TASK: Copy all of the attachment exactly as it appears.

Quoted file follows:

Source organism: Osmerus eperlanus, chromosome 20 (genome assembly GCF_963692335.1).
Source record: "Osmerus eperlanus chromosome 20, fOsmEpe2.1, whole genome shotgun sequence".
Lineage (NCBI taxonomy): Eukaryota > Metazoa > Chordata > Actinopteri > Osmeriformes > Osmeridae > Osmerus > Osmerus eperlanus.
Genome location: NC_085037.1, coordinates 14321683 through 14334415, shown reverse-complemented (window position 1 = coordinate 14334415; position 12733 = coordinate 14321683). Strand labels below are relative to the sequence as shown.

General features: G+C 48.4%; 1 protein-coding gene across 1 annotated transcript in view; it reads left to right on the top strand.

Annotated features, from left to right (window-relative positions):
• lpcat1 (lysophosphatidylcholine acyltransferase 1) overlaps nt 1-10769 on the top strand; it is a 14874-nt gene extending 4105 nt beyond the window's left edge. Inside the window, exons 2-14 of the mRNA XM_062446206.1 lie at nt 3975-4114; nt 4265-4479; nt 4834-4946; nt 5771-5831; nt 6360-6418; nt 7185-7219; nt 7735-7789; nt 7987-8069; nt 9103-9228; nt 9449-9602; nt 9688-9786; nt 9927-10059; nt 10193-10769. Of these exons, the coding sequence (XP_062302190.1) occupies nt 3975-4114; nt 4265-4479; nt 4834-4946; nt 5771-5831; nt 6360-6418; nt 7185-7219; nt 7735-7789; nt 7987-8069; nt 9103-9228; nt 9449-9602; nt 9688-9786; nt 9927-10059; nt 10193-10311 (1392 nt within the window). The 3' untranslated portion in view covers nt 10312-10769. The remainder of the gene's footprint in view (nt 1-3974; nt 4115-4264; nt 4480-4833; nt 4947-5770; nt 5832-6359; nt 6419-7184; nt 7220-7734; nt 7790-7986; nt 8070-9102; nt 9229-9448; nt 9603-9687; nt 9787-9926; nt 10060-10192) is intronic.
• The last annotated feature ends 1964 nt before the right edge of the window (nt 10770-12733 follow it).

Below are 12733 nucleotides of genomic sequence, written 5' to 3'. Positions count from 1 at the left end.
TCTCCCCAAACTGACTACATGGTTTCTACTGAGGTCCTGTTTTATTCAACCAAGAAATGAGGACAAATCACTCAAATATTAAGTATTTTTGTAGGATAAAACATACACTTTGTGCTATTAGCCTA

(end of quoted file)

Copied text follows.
Source organism: Osmerus eperlanus, chromosome 20 (genome assembly GCF_963692335.1).
Source record: "Osmerus eperlanus chromosome 20, fOsmEpe2.1, whole genome shotgun sequence".
Lineage (NCBI taxonomy): Eukaryota > Metazoa > Chordata > Actinopteri > Osmeriformes > Osmeridae > Osmerus > Osmerus eperlanus.
Genome location: NC_085037.1, coordinates 14321683 through 14334415, shown reverse-complemented (window position 1 = coordinate 14334415; position 12733 = coordinate 14321683). Strand labels below are relative to the sequence as shown.

General features: G+C 48.4%; 1 protein-coding gene across 1 annotated transcript in view; it reads left to right on the top strand.

Annotated features, from left to right (window-relative positions):
• lpcat1 (lysophosphatidylcholine acyltransferase 1) overlaps nt 1-10769 on the top strand; it is a 14874-nt gene extending 4105 nt beyond the window's left edge. Inside the window, exons 2-14 of the mRNA XM_062446206.1 lie at nt 3975-4114; nt 4265-4479; nt 4834-4946; nt 5771-5831; nt 6360-6418; nt 7185-7219; nt 7735-7789; nt 7987-8069; nt 9103-9228; nt 9449-9602; nt 9688-9786; nt 9927-10059; nt 10193-10769. Of these exons, the coding sequence (XP_062302190.1) occupies nt 3975-4114; nt 4265-4479; nt 4834-4946; nt 5771-5831; nt 6360-6418; nt 7185-7219; nt 7735-7789; nt 7987-8069; nt 9103-9228; nt 9449-9602; nt 9688-9786; nt 9927-10059; nt 10193-10311 (1392 nt within the window). The 3' untranslated portion in view covers nt 10312-10769. The remainder of the gene's footprint in view (nt 1-3974; nt 4115-4264; nt 4480-4833; nt 4947-5770; nt 5832-6359; nt 6419-7184; nt 7220-7734; nt 7790-7986; nt 8070-9102; nt 9229-9448; nt 9603-9687; nt 9787-9926; nt 10060-10192) is intronic.
• The last annotated feature ends 1964 nt before the right edge of the window (nt 10770-12733 follow it).

Below are 12733 nucleotides of genomic sequence, written 5' to 3'. Positions count from 1 at the left end.
TCTCCCCAAACTGACTACATGGTTTCTACTGAGGTCCTGTTTTATTCAACCAAGAAATGAGGACAAATCACTCAAATATTAAGTATTTTTGTAGGATAAAACATACACTTTGTGCTATTAGCCTA